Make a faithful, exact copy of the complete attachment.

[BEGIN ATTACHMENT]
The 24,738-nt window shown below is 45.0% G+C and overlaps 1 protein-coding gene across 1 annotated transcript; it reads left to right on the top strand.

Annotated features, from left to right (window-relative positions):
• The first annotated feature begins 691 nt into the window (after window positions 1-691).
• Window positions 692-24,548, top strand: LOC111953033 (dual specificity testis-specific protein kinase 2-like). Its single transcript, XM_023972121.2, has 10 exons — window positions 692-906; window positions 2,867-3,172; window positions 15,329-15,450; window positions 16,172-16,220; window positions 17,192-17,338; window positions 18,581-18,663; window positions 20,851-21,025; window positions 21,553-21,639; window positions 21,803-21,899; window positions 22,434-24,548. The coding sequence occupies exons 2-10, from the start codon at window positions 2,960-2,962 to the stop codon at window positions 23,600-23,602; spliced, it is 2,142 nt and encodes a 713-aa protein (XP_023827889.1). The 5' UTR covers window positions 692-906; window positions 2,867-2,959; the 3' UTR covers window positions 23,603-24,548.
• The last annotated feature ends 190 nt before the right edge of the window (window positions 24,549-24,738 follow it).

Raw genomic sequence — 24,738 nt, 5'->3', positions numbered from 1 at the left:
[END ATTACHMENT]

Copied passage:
The 24,738-nt window shown below is 45.0% G+C and overlaps 1 protein-coding gene across 1 annotated transcript; it reads left to right on the top strand.

Annotated features, from left to right (window-relative positions):
• The first annotated feature begins 691 nt into the window (after window positions 1-691).
• Window positions 692-24,548, top strand: LOC111953033 (dual specificity testis-specific protein kinase 2-like). Its single transcript, XM_023972121.2, has 10 exons — window positions 692-906; window positions 2,867-3,172; window positions 15,329-15,450; window positions 16,172-16,220; window positions 17,192-17,338; window positions 18,581-18,663; window positions 20,851-21,025; window positions 21,553-21,639; window positions 21,803-21,899; window positions 22,434-24,548. The coding sequence occupies exons 2-10, from the start codon at window positions 2,960-2,962 to the stop codon at window positions 23,600-23,602; spliced, it is 2,142 nt and encodes a 713-aa protein (XP_023827889.1). The 5' UTR covers window positions 692-906; window positions 2,867-2,959; the 3' UTR covers window positions 23,603-24,548.
• The last annotated feature ends 190 nt before the right edge of the window (window positions 24,549-24,738 follow it).

Raw genomic sequence — 24,738 nt, 5'->3', positions numbered from 1 at the left: